Newspaper Page Text
THE ARGUS. SATURDAY. . APRIL 2.5. 1908.
Published Dally and Weekly at 1624
Second avenue, Rock Island, J1JL
tered at the postofllce as second-class
BY THE J. W. POTTER CO.
TERMS Dally, 10 cents per week.
JWeekly, $1 per year In advance.-
All communications of argumentative
character, political or religious, must'of the whole country, so it Is just as 44.9 ,,er cent. In 1900 "the net. value
have real name attached for publica-1 that . congress .should adjourn of manufacturing products wer 3 $5,
tlon. Uo such articles will be printed parly for all the good it will do. The 058.986.492. and the wages paid
over fictitious signatures.
Correspondence solicited from every
township In Rock Island county.
Saturday, April 25, 1903.
PL.AKK IS ILLINOIS DKMOCHATIC
PLATFORM Ml'PPOHTIMa Bit VAN.
IlerOKnlsloK (be broad Ma.'eiimaBalitp,
matrhle elo-iueuee and uuallrlng; ef
forts of our great leader, lion. William
JenainK Hryan, In (he raunr of hu
manity, we, the democracy of Illinois,
honorlaa; a native turn and taking; pride
in hla dlntlnfculNhed leadernhlp, Inntruet
the delegates to the national ( conven
tion of our party at Denver from .thin
atate to aiipport hla raudldaey for the
nomination for the prenldeney aud to
nae all honorable mean In hla behalf.
We further Inntruet the Illinois del
egation to the Denver convention to
act aa unit on all propoNittouM.
"Wall street wants Taft.'r says the
New York Sun. We expected as much.
Bryan and harmony would have
won in 1S9U or 1900 and will win for
the democracy in 1908.
Bryan ran have anything that he
wants in Illinois, and . Sullivan is
bound to see that, he gets it.
Taft adherents in Arizona have
bolted the republican convention and
will select a contesting delegation.
Speaker Cannon and other republi
can leaders grin with delight as their
followers vole against the president.
Some one calls . Taft Roosevelt's
policy holder. That seems to be the
case with -nearly all of Roosevelt's
office holders. ' ' A :
The full. dinner pail is hanging up
on the . wall, a.nd will not .be taken
down again until the fakirs ate turned
out of office.
Governor C. S. Deneen had the re
publicans all in a flutter in Hock Is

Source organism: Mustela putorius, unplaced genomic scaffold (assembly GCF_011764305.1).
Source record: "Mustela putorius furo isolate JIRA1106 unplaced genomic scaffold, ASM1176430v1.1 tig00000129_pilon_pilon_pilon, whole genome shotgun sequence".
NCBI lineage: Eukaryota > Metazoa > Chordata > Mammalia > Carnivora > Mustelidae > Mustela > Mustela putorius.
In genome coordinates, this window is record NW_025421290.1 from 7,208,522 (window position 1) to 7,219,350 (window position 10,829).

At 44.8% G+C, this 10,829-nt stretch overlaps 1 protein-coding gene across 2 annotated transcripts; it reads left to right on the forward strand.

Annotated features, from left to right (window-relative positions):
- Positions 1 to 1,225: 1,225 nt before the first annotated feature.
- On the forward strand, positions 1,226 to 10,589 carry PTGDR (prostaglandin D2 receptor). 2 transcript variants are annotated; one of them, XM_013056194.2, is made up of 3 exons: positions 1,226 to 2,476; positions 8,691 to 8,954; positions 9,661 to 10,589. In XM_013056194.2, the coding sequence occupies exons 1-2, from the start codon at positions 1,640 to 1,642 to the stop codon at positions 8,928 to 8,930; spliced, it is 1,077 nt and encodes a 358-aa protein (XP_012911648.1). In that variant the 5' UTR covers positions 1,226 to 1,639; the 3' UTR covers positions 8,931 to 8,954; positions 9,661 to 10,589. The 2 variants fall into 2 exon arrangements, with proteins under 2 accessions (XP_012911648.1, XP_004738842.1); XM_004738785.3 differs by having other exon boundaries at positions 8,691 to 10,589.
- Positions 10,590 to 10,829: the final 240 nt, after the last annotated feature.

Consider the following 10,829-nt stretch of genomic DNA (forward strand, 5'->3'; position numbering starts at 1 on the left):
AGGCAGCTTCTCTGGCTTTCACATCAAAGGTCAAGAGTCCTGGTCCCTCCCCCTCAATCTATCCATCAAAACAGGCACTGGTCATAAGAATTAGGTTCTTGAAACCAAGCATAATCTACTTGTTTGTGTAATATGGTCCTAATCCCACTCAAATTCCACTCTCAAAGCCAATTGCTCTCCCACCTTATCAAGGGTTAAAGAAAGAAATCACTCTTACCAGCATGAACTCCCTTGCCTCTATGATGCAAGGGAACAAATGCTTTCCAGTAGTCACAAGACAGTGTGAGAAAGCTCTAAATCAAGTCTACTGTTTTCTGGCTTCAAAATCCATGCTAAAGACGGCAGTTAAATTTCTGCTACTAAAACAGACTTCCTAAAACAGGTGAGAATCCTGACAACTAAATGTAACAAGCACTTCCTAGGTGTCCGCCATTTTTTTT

land but he did not frustrate the
democrats in the If ast. - .
President Roosevelt's ideas on the
merits of the Yates-Deneen alterca
tion have not as yet assumed the dig
nity of a formal declaration.
In spite of the appeal of Nick Ixnig
worth to stand by his father-in-law,
an unsympathetic republican congress
defeats President Roosevelt's naval
The house committee on postofliees
and post roads has pigeon-holed I lie
ship subsidy bill. Seven democrats
and three republicans voted against
reporting it. '"
The president's activity about the
"Jim Crow" law i just to conciliate
the negroes, who are somewhat off
color in their devotion to the repnbli
can party these days.
President Gompers continues to de
clare that if congress does not pass
the labor legislation asked for. repub
lican candidates for reelection will he
opposed at the polls.
Secretary Cortelyou is also swing
Ing around the New York circuit with
a few addresses to business men. Is
he preparing them for the campaign
fund collector who will follow later?
Notwithstanding, that Governor
Charles S. Deneen came to Rock 1st
and on "a purely political mission, he
was accorded the, reception due him
as the chief executive of a great em
The republicans have agreed that
the next census shall cost 114.000.000,
.which is, at least, double what
should cost. What is 'the good or
lumbering up the census with a lot of
answers to questions that are useless.
The Springfield Register, anti-Sullivan,
declares ; that the democratic
state convention ' dominated by
Sullivan which declared . for
Bryan "was - harmonious , because it
was not allowed to be otherwise."
There is more of a compliment for
Sullivan in that sentence than the
Register really intended to bestow.
General Woodford of ', New York,
who is doubtless acquainted with the
facts, says: "Everybody knows that
the plain people of New York are for
Hughes. Everybody knows that Wall
street wants Taft, fearing that if they
don't get Taft they may have the
p-esident for another term." It's ap
parently impossible for the republican
leaders to divorce themselves from
the Wall street interests.
President Gompers of the American
Federation of Labor told the commlt-
tee on the judiciary of the lower house ;
of congress that "we may be driven ;
into organizing in secret," and threat-
En-Jening to hold the republican party re--to
sponsible for its opposition to legisla-;
tion for , the relief of labor. Where.
would the republican party be without!
its share of the labor vote? j
It is quite evident that the minds
of most congressmen are mora lixed -
co their, districts than on the welfare.
lepublioaif majority cannot even agree am0lUed to $2,322,333,877, or 41.0 per